News | October 16, 2017

International Team Observes First Radio Counterpart To Gravitational Waves

neutron-combined
In this artist's rendition provided by NASA, two neutron stars, having spiraled closer and closer together (emitting gravitational waves as they did so), have collided and begun emitting electromagnetic radiation.

Radio astronomers at the U.S. Naval Research Laboratory (NRL), Radio Astrophysics and Sensing Section, in collaboration with an international team from the Caltech-led Global Relay of Observatories Watching Transients Happen (GROWTH) project, measured the first ever detection of radio emission from colliding neutron stars nearly 124 million light years from Earth. The team discovered radio frequency emission in the range of 3 and 6 GHz in data taken Sept. 2 -3, 2017.

In August 2017, the Laser Interferometer Gravitational-Wave Observatory (LIGO) and sister instrument, the interferometric gravitational-wave antenna (Virgo), detected a gravitational wave signature from the colliding stars which they designated GW170817. The stars are located in NGC 4993, an elliptical galaxy in the constellation Hydra discovered in 1789 by Wilhelm Herschel.

“The radio counterpart to the LIGO detection was highly anticipated because it is by far the longest lasting electromagnetic [EM] signature from the event, allowing us to track its evolution for weeks, months, and even years into the future,” said Dr. Simona Giacintucci, radio astronomer, NRL.

The GROWTH collaboration continues to track the source with radio telescopes around the world. The evolution of the radio emission across the dimensions of time, frequency and space is critical to constrain and distinguish between competing theoretical models of the event. These include the presence of on- and off-axis jets and a cocoon, as well as standard dynamical ejecta models. In addition to its longevity, radio is important because it constrains both the energy and physical surroundings of the event.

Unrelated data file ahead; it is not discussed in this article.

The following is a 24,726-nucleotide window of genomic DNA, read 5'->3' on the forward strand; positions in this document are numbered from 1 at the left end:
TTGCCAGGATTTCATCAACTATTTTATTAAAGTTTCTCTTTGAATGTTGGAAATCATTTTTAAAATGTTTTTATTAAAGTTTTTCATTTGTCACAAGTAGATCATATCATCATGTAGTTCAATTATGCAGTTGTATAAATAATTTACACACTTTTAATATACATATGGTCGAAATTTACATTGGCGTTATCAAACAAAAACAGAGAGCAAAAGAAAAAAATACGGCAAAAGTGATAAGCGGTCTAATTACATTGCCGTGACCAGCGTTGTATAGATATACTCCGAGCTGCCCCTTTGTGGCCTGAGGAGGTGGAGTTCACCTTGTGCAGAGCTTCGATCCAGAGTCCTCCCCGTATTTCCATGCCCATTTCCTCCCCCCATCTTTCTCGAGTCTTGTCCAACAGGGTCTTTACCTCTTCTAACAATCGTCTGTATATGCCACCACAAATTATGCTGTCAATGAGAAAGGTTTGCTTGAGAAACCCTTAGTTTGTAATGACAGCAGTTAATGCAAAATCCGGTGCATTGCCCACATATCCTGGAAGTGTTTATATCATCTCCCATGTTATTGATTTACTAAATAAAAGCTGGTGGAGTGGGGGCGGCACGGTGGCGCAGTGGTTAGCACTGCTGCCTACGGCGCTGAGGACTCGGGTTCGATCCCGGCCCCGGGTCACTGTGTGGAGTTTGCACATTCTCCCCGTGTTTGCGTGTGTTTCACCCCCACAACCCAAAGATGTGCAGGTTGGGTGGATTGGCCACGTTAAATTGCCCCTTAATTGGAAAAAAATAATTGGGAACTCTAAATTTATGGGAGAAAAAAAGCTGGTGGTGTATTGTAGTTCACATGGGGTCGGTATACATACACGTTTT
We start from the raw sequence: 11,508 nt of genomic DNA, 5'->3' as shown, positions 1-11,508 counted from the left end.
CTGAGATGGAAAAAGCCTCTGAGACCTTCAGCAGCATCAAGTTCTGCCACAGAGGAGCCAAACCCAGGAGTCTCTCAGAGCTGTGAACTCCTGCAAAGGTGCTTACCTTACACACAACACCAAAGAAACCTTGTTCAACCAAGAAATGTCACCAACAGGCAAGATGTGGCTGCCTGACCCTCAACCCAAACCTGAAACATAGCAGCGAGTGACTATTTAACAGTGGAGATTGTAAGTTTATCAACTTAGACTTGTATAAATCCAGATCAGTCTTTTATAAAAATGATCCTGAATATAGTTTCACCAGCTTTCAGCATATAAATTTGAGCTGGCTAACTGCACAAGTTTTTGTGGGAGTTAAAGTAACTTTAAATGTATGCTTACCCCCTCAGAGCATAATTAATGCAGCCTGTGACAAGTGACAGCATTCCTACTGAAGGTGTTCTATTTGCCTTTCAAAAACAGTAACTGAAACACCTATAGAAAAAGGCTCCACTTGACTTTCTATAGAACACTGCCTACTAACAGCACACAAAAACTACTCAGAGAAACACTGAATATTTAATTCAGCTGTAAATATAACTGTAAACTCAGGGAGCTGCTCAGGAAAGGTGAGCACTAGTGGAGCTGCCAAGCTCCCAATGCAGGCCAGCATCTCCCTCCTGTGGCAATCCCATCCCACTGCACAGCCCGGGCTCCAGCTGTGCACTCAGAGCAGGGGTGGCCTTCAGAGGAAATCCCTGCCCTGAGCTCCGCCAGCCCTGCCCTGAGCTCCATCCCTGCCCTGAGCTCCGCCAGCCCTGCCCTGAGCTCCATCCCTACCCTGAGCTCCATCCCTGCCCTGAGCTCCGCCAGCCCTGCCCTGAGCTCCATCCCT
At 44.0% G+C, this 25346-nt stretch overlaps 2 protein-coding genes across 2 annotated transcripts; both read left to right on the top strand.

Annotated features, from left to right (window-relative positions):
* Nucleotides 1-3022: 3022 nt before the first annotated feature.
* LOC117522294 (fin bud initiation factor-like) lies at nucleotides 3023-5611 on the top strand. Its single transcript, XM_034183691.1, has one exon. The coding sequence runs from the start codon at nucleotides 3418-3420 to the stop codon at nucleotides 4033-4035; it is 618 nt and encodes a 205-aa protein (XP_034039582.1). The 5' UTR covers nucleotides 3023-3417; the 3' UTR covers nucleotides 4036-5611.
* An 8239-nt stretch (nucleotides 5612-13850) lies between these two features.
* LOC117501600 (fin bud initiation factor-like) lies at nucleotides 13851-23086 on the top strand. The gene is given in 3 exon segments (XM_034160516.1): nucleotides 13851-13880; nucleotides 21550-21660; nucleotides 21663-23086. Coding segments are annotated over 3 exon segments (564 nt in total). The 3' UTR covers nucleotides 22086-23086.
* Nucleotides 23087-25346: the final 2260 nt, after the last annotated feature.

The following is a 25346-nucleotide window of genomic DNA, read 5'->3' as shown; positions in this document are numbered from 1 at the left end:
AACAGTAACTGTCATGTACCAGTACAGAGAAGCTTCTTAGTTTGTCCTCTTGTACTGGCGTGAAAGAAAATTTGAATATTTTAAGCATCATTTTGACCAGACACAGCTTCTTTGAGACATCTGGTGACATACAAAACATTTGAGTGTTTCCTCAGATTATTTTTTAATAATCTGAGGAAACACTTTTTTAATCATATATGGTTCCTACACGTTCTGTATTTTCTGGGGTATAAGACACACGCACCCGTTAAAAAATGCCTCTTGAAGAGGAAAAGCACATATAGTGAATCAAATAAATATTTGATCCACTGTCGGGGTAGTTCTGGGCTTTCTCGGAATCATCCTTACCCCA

As an international leader in sub-GHz radio interferometry, NRL’s most powerful radio astronomy asset is a new VHF/UHF receiver system developed on the National Radio Observatory (NRAO) Very Large Array (VLA). Recognizing the power of the new receiver, NRL and NRAO researchers developed the VLA Low Band Ionosphere and Transient Experiment (VLITE) to continuously tap into the new broadband low frequency receivers.

“VLITE collects data during nearly all normal VLA observations at higher frequencies, and has been monitoring the ionosphere for travelling ionospheric disturbances since 2014. It is also an excellent tool for detecting EM transients,” said Dr. Tracy Clarke, radio astronomer and VLITE Project Scientist, NRL. “As part of its standard operations, VLITE piggybacks on all of the VLA programs that target the NGC 4993 system at higher frequencies.”

“VLITE provides a statistically powerful constraint on the VHF/UHF emission from the gravitational wave source, anchoring the spectrum at lower frequencies,” said Dr. Namir Kassim, VLITE principal investigator and Head, NRL Radio Astrophysics and Sensing Section. “VLITE measurements are enhanced by its recent expansion completed last month.”

In August, VLITE was expanded (eVLITE) from 10 to 15 of the VLA’s 27 total antennas, more than doubling the number of baselines from the original 45 to 105. The VLITE limits on the LIGO event in NGC 4993 appear with other radio data in the Oct. 20, 2017 edition of Science Magazine.

SOURCE: U.S. Naval Research Lab